GREG MARLEY of NAMI Maine speaks at the first public gathering of the Midcoast Community Alliance in April.

GREG MARLEY of NAMI Maine speaks at the first public gathering of the Midcoast Community Alliance in April.


Following a number of suicides in the Midcoast in recent years, community members are starting a dialogue about the sensitive topic and advocating for mental health awareness.

“What happened last year is, again, our community lost people to suicide,” said Midcoast Community Alliance Director Jamie Dorr. “So at that point, I was talking with Greg Marley from (National Alliance on Mental Illness Maine) and asked him what else could we be doing to ensure that this doesn’t happen again. Is there anything that we’re not doing as a community?”

Dorr, president of the Bath Youth Meetinghouse and Skatepark, formed the Midcoast

Community Alliance last summer as a way to respond to those deaths and to address the issues that lead to suicidal thoughts and feelings.

“There are groups such as the Midcoast Community Alliance … that are trying to go further” than post-vention support, said Marley. “And they’re saying, we recognize that we’ve had a problem over recent years with the number of suicide losses, and what can we do to increase resilience, to increase awareness of need and resources or help, and what can we do to build protective factors among our citizens. That’s some of what Jamie has set out to do.

“That requires a number of different parts of the community, not only just the community members and the schools, but health care providers and mental health care providers, absolutely law enforcement, and those aspects of the community that are supporting people outside of professional boundaries — so the churches, the shelters and soup kitchens. All those types of people,” he added.

“We started with Morse High School guidance, Bath Parks and Rec Department, the Bath YMCA and NAMI Maine,” said Dorr. “At that point, we identified that we needed to bring more people into the conversation.”

The group now boasts more than 30 members, from representatives of RSU 1 to Mid Coast Hospital to the local Young Life chapter.

Last Friday, dozens of volunteers from Midcoast Community Alliance surprised Morse High School students before the school day started, letting them know that they matter. The group handed out wristbands with positive messages and held encouraging signs.

The event was inspired by data gleaned from the Maine Integrated Youth Health Survey, which shows that in 2015, 19 percent of high school students in Sagadahoc County considered suicide in the past year, and nearly a third reported feeling so sad and hopeless every day for two weeks that they stopped engaging in some regular activities.

“When I saw that we had one-in-five of our students seriously considered suicide in the past 12 months, I knew we had to do something,” said Dorr.

Those numbers have remained relatively steady in the four Maine Integrated Youth Health Surveys that have been conducted every two years since 2009. Sagadahoc County has trended slightly higher than the rest of the state in that time, and both Sagadahoc County and the rest of the state have seen the percentage of high school students considering suicide increase slightly in 2013.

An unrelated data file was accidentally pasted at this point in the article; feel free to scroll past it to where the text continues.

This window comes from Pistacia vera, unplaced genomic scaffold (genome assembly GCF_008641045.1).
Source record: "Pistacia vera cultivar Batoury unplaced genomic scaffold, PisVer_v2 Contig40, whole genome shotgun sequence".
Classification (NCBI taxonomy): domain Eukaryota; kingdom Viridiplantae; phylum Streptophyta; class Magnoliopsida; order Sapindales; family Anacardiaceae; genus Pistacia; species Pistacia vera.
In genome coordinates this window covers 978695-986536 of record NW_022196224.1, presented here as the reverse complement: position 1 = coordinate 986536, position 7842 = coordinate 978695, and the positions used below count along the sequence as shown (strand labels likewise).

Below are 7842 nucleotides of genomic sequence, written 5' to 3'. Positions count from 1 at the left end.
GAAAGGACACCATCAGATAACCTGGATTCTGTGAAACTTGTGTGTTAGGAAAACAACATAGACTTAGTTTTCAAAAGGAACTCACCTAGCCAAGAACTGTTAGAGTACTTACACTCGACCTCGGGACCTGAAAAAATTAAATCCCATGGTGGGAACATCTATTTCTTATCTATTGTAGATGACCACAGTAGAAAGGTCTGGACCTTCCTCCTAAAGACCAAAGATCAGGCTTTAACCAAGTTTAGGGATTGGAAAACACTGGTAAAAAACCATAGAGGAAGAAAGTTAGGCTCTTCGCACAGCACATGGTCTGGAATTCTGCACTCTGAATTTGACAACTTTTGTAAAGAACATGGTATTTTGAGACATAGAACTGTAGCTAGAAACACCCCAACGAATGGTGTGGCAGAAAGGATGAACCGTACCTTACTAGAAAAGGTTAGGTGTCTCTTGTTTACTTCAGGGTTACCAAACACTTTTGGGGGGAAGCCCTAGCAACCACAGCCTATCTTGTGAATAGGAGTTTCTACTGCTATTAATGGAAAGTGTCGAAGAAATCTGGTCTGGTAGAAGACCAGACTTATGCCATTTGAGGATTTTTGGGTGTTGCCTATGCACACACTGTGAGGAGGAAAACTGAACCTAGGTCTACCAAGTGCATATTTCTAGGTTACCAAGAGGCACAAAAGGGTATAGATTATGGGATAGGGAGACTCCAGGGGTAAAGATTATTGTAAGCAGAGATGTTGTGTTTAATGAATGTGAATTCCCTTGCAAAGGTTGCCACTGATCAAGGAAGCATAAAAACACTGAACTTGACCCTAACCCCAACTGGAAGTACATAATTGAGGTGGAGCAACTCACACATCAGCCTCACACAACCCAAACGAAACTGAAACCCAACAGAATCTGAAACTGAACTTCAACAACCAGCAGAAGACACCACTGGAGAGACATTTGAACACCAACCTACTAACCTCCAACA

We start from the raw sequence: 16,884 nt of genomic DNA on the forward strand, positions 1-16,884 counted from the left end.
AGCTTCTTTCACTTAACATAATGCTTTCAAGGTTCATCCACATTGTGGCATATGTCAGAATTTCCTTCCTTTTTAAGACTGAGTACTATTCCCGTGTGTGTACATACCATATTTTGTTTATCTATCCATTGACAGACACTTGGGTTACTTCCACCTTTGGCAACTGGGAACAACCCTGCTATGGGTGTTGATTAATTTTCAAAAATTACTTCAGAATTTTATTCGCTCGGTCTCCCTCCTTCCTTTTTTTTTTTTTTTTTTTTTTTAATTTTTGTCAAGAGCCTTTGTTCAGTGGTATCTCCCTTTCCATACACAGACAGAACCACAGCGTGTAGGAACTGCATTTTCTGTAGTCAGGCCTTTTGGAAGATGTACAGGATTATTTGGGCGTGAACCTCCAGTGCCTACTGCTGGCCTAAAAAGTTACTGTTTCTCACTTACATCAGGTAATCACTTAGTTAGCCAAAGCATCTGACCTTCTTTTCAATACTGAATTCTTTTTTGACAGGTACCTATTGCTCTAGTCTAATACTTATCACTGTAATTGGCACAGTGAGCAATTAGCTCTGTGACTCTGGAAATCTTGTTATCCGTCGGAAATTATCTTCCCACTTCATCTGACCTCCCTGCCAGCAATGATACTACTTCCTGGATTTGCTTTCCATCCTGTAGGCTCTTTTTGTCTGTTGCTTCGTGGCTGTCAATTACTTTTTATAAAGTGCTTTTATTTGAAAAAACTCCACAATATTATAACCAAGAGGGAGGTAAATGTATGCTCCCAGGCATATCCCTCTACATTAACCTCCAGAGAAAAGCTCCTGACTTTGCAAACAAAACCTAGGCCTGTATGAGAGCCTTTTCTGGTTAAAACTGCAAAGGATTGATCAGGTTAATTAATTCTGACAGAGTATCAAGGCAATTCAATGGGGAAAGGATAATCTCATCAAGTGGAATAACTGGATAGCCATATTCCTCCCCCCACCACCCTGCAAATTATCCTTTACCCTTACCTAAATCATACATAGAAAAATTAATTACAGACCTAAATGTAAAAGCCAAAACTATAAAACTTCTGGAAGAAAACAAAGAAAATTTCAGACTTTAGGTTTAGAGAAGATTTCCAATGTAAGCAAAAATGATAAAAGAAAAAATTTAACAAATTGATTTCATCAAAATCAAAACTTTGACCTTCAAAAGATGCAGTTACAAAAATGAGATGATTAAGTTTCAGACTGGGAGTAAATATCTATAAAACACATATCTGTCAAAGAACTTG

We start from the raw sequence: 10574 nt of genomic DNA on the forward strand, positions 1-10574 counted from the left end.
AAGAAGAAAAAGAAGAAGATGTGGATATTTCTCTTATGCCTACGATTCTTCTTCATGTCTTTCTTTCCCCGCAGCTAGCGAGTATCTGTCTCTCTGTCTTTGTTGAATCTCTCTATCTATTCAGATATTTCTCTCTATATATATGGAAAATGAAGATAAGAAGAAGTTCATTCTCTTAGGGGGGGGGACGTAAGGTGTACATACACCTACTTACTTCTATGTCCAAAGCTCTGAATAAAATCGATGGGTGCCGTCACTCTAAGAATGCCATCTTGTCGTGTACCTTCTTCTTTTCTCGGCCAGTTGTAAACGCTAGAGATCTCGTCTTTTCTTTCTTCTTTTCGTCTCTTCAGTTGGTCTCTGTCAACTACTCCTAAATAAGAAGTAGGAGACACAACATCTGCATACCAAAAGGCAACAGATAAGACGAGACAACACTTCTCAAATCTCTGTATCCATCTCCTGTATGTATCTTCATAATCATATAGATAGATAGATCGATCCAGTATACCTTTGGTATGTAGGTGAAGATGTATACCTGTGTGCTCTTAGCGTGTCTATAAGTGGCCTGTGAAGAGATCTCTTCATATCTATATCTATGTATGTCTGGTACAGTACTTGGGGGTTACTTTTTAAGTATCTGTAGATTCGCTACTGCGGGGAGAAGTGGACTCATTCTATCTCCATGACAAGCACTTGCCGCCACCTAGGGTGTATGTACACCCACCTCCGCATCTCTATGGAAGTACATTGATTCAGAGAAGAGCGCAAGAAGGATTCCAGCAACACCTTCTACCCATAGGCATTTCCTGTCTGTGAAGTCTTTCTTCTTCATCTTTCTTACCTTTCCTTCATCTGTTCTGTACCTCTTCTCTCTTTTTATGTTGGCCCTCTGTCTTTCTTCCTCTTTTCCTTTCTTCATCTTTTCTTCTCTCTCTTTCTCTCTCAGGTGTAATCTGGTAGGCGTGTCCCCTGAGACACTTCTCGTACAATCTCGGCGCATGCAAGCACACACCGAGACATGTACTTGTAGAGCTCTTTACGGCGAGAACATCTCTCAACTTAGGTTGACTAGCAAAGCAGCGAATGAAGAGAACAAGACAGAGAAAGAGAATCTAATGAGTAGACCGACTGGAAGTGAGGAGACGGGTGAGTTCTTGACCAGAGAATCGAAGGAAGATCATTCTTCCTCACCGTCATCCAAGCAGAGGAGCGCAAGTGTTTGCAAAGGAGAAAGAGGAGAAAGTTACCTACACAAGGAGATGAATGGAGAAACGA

According to a 2016 report prepared for the Maine Center for Disease Control and Prevention, Sagadahoc County averaged five suicide deaths annually from 2010- 2012. A separate report found that in the 10-year period from 2003-2012, Sagadahoc averaged one suicide death annually for individuals aged 10-24.

“Sagadahoc seems to be elevated,” said Marley, though he noted Lincoln, Knox and Waldo counties were “three of the four highest rates around suicide for several years running.”

“We can look at why, and that’s where it gets complex,” he continued. “Certainly, those communities tend to have more short-term inflow/outflow, so there’s more transitional people than interior Maine, where’s there’s less movement in and out. There’s also, economically, more of a difference between the folks with good socio-economic supports and those without, so there tends to be extremes in both ends on the coast. In some areas it’s very desirable and therefore properties are quite high and other folks are really struggling to make ends meet.”

The group held their first public event at the end of April, where members gathered together at the Bath Parks and Recs building to hear stories from three people whose lives have been affected by suicide, or have battled with suicidal thoughts themselves.

“There are a lot of people who are trying to make a difference, and I think that if we can all learn from one another and advocate for one another, just again, creating awareness and educating on the responsible and safe way to talk about these subjects,” said Dorr.

One Midcoast Community Alliance member, Mid Coast Hospital, is offering Youth Mental Health First Aid training designed to help people interact with individuals ages 12-18 about mental health issues and to understand warning signs relating to mental health concerns. Registration is open for a free, upcoming training session on July 17, which will run from 8:15 a.m. to 5 p.m.

The Midcoast Community Alliance also has open meetings the last Tuesday of every month at 1 p.m. at the Bath Parks and Recs department. All are welcome.

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